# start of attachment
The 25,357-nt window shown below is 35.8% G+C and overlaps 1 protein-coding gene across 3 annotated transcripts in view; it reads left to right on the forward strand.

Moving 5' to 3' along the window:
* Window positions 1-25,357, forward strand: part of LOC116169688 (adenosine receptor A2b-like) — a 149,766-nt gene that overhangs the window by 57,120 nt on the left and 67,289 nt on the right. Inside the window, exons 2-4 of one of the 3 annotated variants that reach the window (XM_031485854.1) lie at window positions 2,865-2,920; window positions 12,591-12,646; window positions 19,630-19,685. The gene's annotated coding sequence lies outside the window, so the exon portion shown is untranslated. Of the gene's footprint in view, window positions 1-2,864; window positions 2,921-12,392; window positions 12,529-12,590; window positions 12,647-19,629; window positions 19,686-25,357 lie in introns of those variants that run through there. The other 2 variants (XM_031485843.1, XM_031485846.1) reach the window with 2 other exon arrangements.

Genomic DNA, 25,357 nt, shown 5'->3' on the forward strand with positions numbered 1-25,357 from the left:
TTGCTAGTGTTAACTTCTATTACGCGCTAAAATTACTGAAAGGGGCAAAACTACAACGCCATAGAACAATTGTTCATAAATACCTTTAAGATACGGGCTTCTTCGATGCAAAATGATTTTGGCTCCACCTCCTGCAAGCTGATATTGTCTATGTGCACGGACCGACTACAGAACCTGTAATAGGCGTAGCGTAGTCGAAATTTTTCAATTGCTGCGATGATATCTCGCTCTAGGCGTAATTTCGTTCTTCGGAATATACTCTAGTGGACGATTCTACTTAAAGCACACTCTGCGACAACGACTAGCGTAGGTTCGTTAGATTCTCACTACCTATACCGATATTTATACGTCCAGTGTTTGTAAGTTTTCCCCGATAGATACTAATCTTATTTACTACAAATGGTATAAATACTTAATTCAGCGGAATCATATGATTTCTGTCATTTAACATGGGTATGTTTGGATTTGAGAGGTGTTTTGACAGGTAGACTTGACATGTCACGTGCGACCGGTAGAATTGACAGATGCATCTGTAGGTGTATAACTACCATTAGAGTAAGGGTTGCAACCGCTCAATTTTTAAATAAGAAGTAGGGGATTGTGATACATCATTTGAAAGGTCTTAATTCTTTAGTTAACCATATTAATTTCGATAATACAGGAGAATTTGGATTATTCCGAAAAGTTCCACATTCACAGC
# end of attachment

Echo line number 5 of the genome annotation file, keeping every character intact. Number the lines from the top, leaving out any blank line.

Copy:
TTGCTAGTGTTAACTTCTATTACGCGCTAAAATTACTGAAAGGGGCAAAACTACAACGCCATAGAACAATTGTTCATAAATACCTTTAAGATACGGGCTTCTTCGATGCAAAATGATTTTGGCTCCACCTCCTGCAAGCTGATATTGTCTATGTGCACGGACCGACTACAGAACCTGTAATAGGCGTAGCGTAGTCGAAATTTTTCAATTGCTGCGATGATATCTCGCTCTAGGCGTAATTTCGTTCTTCGGAATATACTCTAGTGGACGATTCTACTTAAAGCACACTCTGCGACAACGACTAGCGTAGGTTCGTTAGATTCTCACTACCTATACCGATATTTATACGTCCAGTGTTTGTAAGTTTTCCCCGATAGATACTAATCTTATTTACTACAAATGGTATAAATACTTAATTCAGCGGAATCATATGATTTCTGTCATTTAACATGGGTATGTTTGGATTTGAGAGGTGTTTTGACAGGTAGACTTGACATGTCACGTGCGACCGGTAGAATTGACAGATGCATCTGTAGGTGTATAACTACCATTAGAGTAAGGGTTGCAACCGCTCAATTTTTAAATAAGAAGTAGGGGATTGTGATACATCATTTGAAAGGTCTTAATTCTTTAGTTAACCATATTAATTTCGATAATACAGGAGAATTTGGATTATTCCGAAAAGTTCCACATTCACAGC